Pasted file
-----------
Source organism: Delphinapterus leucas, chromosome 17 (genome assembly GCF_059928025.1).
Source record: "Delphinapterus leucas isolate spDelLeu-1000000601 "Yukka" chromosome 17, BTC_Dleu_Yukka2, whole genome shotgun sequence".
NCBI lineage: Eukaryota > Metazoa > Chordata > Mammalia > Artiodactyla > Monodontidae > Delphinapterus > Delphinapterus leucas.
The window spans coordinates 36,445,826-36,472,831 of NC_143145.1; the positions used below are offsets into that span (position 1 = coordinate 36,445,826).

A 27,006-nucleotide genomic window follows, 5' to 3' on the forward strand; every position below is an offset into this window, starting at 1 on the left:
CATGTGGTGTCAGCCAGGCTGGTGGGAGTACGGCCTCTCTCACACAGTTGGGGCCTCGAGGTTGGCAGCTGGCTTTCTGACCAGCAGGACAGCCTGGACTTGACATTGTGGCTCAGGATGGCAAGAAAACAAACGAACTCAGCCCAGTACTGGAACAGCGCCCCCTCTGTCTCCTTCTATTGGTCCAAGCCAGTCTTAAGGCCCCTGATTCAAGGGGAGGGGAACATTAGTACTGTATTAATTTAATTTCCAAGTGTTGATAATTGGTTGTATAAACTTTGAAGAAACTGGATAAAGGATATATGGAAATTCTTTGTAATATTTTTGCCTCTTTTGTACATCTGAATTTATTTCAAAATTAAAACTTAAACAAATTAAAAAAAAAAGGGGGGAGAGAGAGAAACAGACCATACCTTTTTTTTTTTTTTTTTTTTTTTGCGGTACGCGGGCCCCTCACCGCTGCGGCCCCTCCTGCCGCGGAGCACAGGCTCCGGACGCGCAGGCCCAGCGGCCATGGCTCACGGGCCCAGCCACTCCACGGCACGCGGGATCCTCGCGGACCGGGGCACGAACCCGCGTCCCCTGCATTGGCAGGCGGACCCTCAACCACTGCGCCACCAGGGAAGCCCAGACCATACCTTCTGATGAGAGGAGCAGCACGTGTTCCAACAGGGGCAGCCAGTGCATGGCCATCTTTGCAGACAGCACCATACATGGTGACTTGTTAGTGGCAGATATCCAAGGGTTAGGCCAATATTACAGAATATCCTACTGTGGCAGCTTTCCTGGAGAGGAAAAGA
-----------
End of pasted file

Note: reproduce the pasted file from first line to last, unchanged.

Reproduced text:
Source organism: Delphinapterus leucas, chromosome 17 (genome assembly GCF_059928025.1).
Source record: "Delphinapterus leucas isolate spDelLeu-1000000601 "Yukka" chromosome 17, BTC_Dleu_Yukka2, whole genome shotgun sequence".
NCBI lineage: Eukaryota > Metazoa > Chordata > Mammalia > Artiodactyla > Monodontidae > Delphinapterus > Delphinapterus leucas.
The window spans coordinates 36,445,826-36,472,831 of NC_143145.1; the positions used below are offsets into that span (position 1 = coordinate 36,445,826).

A 27,006-nucleotide genomic window follows, 5' to 3' on the forward strand; every position below is an offset into this window, starting at 1 on the left:
CATGTGGTGTCAGCCAGGCTGGTGGGAGTACGGCCTCTCTCACACAGTTGGGGCCTCGAGGTTGGCAGCTGGCTTTCTGACCAGCAGGACAGCCTGGACTTGACATTGTGGCTCAGGATGGCAAGAAAACAAACGAACTCAGCCCAGTACTGGAACAGCGCCCCCTCTGTCTCCTTCTATTGGTCCAAGCCAGTCTTAAGGCCCCTGATTCAAGGGGAGGGGAACATTAGTACTGTATTAATTTAATTTCCAAGTGTTGATAATTGGTTGTATAAACTTTGAAGAAACTGGATAAAGGATATATGGAAATTCTTTGTAATATTTTTGCCTCTTTTGTACATCTGAATTTATTTCAAAATTAAAACTTAAACAAATTAAAAAAAAAAGGGGGGAGAGAGAGAAACAGACCATACCTTTTTTTTTTTTTTTTTTTTTTTGCGGTACGCGGGCCCCTCACCGCTGCGGCCCCTCCTGCCGCGGAGCACAGGCTCCGGACGCGCAGGCCCAGCGGCCATGGCTCACGGGCCCAGCCACTCCACGGCACGCGGGATCCTCGCGGACCGGGGCACGAACCCGCGTCCCCTGCATTGGCAGGCGGACCCTCAACCACTGCGCCACCAGGGAAGCCCAGACCATACCTTCTGATGAGAGGAGCAGCACGTGTTCCAACAGGGGCAGCCAGTGCATGGCCATCTTTGCAGACAGCACCATACATGGTGACTTGTTAGTGGCAGATATCCAAGGGTTAGGCCAATATTACAGAATATCCTACTGTGGCAGCTTTCCTGGAGAGGAAAAGA